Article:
Each year, Sunshine Week honors and promotes a dialogue about the importance of open government, access to information, and unnecessary secrecy—values that are central to the mission of the National Archives and Records Administration.
More than 100 years ago, Justice Louis Brandeis wrote: “Sunlight is said to be the best disinfectant. If the broad light of day could be let in upon men’s actions, it would purify them as the sun disinfects.” I like to think that we celebrate Sunshine Week every week at the National Archives.
This year, I am pleased to kick off Sunshine Week with a conversation alongside Librarian of Congress Dr. Carla Hayden, moderated by Philanthropist David M. Rubenstein, a generous supporter of both the National Archives and the Library of Congress.
The conversation will take place from 1:00 p.m. to 2:30 p.m. Monday, March 14, and will be live-streamed on the National Archives YouTube Channel. Dr. Hayden and I discussed accessing our nation’s treasures during the 2017 celebration of Sunshine Week at the National Archives. So much has changed in the five years since—a global pandemic, civil unrest, and renewed societal interest in issues surrounding diversity, equity, and inclusion.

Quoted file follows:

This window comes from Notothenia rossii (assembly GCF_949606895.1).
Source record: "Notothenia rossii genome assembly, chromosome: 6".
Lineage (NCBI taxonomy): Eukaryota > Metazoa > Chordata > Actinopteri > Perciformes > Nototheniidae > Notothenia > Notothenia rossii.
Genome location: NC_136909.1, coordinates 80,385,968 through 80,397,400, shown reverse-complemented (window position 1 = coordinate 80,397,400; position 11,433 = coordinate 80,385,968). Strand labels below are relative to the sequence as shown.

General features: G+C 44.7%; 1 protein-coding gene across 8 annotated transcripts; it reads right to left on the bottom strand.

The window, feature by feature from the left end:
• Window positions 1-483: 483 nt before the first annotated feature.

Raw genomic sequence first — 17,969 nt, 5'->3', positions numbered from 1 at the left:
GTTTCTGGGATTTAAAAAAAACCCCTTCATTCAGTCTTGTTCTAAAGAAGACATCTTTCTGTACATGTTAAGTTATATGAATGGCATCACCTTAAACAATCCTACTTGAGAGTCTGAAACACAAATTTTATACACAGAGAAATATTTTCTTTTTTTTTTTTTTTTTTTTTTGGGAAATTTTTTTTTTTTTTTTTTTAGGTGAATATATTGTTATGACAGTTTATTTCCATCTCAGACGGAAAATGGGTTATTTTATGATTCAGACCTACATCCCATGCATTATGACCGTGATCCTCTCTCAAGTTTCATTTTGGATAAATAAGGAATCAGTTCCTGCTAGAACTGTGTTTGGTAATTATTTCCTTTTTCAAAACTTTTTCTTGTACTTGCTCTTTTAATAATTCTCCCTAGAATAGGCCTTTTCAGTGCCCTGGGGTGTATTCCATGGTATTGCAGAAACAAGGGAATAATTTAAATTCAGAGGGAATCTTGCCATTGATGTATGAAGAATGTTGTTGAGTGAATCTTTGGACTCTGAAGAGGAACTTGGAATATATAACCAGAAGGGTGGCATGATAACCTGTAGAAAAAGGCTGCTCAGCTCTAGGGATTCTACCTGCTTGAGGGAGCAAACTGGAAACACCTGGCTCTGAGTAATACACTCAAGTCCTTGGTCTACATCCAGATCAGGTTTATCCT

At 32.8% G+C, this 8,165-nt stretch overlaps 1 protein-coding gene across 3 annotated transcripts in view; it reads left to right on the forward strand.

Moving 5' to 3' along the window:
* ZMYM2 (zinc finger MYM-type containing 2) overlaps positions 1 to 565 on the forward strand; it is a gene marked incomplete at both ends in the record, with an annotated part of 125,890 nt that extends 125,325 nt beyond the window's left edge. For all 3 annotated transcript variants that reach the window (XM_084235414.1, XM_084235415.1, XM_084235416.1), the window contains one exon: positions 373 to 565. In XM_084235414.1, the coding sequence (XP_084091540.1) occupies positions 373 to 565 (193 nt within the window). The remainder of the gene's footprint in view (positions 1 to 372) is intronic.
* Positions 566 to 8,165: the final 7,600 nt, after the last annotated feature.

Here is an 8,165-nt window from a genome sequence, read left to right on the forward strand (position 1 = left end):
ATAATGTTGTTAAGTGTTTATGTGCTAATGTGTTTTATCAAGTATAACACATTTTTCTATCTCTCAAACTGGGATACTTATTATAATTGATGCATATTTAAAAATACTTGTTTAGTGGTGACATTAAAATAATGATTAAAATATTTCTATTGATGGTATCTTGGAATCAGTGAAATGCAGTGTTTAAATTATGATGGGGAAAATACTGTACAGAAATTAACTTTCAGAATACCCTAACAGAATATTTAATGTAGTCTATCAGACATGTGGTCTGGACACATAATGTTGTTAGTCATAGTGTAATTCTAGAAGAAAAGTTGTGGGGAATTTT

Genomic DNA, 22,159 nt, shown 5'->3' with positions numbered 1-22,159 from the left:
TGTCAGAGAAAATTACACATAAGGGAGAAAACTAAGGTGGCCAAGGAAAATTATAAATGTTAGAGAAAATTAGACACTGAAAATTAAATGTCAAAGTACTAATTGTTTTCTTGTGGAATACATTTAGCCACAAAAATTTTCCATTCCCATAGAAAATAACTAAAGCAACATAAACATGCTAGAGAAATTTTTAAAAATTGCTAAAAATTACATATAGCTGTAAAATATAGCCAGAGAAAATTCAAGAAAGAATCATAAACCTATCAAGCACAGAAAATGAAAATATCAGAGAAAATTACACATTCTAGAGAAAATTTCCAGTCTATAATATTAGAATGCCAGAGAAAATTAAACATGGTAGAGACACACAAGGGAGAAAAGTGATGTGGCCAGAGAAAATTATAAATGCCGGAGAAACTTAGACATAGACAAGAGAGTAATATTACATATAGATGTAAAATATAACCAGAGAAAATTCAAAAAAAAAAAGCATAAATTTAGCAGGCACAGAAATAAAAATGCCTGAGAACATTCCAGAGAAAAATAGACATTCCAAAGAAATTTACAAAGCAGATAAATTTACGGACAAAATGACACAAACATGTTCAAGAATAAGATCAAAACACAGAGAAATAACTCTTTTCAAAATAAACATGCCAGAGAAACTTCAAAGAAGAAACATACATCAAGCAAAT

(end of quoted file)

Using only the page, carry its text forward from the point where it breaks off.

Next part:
If you have suggested questions for the panel discussion, please tweet them to @FOIA_ombuds using the hashtag #SunshineWeek.
We have also invited U.S. Senator Patrick Leahy and Chief Judge Beryl A. Howell of the US District Court for the District of Columbia to join us for this celebration of FOIA. Sen. Leahy’s and Judge Howell’s mark on the Freedom of Information Act (FOIA) dates back to the 1974 amendments to the law, which provides a right of access to federal agency records. Several short videos on the meaning of open government and transparency also will be featured.
This will be my last Sunshine Week as Archivist of the United States before I retire in April. We hope you’ll join us! View the livestream on the National Archives’ YouTube Channel.
More information about this year’s event is available on the Sunshine Week website. To learn more about OGIS’s work, visit their web page or follow the FOIA Ombudsman blog.